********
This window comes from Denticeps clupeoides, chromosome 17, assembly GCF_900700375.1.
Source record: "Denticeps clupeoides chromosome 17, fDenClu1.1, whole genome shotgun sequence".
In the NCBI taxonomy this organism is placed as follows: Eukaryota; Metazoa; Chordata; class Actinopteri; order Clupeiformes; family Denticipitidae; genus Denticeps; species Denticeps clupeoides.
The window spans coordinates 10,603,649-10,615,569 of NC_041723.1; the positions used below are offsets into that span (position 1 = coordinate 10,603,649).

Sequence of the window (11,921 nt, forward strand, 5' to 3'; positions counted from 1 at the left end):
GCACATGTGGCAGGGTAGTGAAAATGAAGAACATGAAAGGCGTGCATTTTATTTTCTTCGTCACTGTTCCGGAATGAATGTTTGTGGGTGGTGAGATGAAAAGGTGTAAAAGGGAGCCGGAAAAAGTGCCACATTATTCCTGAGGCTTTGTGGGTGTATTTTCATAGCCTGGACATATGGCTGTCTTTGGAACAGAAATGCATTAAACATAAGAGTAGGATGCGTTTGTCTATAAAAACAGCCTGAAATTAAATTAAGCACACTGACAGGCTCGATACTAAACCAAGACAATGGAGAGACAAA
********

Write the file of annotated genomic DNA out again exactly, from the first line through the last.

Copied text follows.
This window comes from Denticeps clupeoides, chromosome 17, assembly GCF_900700375.1.
Source record: "Denticeps clupeoides chromosome 17, fDenClu1.1, whole genome shotgun sequence".
In the NCBI taxonomy this organism is placed as follows: Eukaryota; Metazoa; Chordata; class Actinopteri; order Clupeiformes; family Denticipitidae; genus Denticeps; species Denticeps clupeoides.
The window spans coordinates 10,603,649-10,615,569 of NC_041723.1; the positions used below are offsets into that span (position 1 = coordinate 10,603,649).

Sequence of the window (11,921 nt, forward strand, 5' to 3'; positions counted from 1 at the left end):
GCACATGTGGCAGGGTAGTGAAAATGAAGAACATGAAAGGCGTGCATTTTATTTTCTTCGTCACTGTTCCGGAATGAATGTTTGTGGGTGGTGAGATGAAAAGGTGTAAAAGGGAGCCGGAAAAAGTGCCACATTATTCCTGAGGCTTTGTGGGTGTATTTTCATAGCCTGGACATATGGCTGTCTTTGGAACAGAAATGCATTAAACATAAGAGTAGGATGCGTTTGTCTATAAAAACAGCCTGAAATTAAATTAAGCACACTGACAGGCTCGATACTAAACCAAGACAATGGAGAGACAAA